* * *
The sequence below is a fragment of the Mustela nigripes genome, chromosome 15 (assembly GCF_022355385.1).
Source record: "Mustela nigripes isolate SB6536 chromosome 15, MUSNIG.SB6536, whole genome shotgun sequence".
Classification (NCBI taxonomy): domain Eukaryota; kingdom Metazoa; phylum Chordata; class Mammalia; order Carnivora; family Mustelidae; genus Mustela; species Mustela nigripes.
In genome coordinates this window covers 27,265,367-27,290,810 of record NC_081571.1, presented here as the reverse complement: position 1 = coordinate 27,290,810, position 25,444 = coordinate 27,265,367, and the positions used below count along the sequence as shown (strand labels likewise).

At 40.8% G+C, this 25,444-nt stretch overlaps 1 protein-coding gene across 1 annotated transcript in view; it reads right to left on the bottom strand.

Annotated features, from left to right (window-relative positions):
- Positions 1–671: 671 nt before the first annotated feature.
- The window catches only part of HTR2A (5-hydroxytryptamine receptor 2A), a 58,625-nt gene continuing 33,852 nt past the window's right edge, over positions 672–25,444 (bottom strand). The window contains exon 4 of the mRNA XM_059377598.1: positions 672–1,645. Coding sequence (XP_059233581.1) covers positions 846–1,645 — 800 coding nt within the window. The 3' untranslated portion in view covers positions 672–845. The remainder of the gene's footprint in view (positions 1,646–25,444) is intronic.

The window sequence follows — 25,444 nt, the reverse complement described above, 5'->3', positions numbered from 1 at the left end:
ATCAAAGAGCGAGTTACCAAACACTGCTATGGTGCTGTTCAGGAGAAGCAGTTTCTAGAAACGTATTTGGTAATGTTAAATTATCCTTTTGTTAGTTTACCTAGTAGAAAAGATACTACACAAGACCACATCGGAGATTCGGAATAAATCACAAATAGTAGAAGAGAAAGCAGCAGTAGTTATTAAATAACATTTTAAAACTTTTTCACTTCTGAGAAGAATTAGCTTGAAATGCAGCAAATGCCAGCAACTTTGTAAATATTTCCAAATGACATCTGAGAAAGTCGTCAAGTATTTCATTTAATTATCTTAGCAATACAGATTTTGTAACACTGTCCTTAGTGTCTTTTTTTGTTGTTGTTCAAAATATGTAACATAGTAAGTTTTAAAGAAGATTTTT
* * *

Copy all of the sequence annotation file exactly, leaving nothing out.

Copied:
The sequence below is a fragment of the Mustela nigripes genome, chromosome 15 (assembly GCF_022355385.1).
Source record: "Mustela nigripes isolate SB6536 chromosome 15, MUSNIG.SB6536, whole genome shotgun sequence".
Classification (NCBI taxonomy): domain Eukaryota; kingdom Metazoa; phylum Chordata; class Mammalia; order Carnivora; family Mustelidae; genus Mustela; species Mustela nigripes.
In genome coordinates this window covers 27,265,367-27,290,810 of record NC_081571.1, presented here as the reverse complement: position 1 = coordinate 27,290,810, position 25,444 = coordinate 27,265,367, and the positions used below count along the sequence as shown (strand labels likewise).

At 40.8% G+C, this 25,444-nt stretch overlaps 1 protein-coding gene across 1 annotated transcript in view; it reads right to left on the bottom strand.

Annotated features, from left to right (window-relative positions):
- Positions 1–671: 671 nt before the first annotated feature.
- The window catches only part of HTR2A (5-hydroxytryptamine receptor 2A), a 58,625-nt gene continuing 33,852 nt past the window's right edge, over positions 672–25,444 (bottom strand). The window contains exon 4 of the mRNA XM_059377598.1: positions 672–1,645. Coding sequence (XP_059233581.1) covers positions 846–1,645 — 800 coding nt within the window. The 3' untranslated portion in view covers positions 672–845. The remainder of the gene's footprint in view (positions 1,646–25,444) is intronic.

The window sequence follows — 25,444 nt, the reverse complement described above, 5'->3', positions numbered from 1 at the left end:
ATCAAAGAGCGAGTTACCAAACACTGCTATGGTGCTGTTCAGGAGAAGCAGTTTCTAGAAACGTATTTGGTAATGTTAAATTATCCTTTTGTTAGTTTACCTAGTAGAAAAGATACTACACAAGACCACATCGGAGATTCGGAATAAATCACAAATAGTAGAAGAGAAAGCAGCAGTAGTTATTAAATAACATTTTAAAACTTTTTCACTTCTGAGAAGAATTAGCTTGAAATGCAGCAAATGCCAGCAACTTTGTAAATATTTCCAAATGACATCTGAGAAAGTCGTCAAGTATTTCATTTAATTATCTTAGCAATACAGATTTTGTAACACTGTCCTTAGTGTCTTTTTTTGTTGTTGTTCAAAATATGTAACATAGTAAGTTTTAAAGAAGATTTTT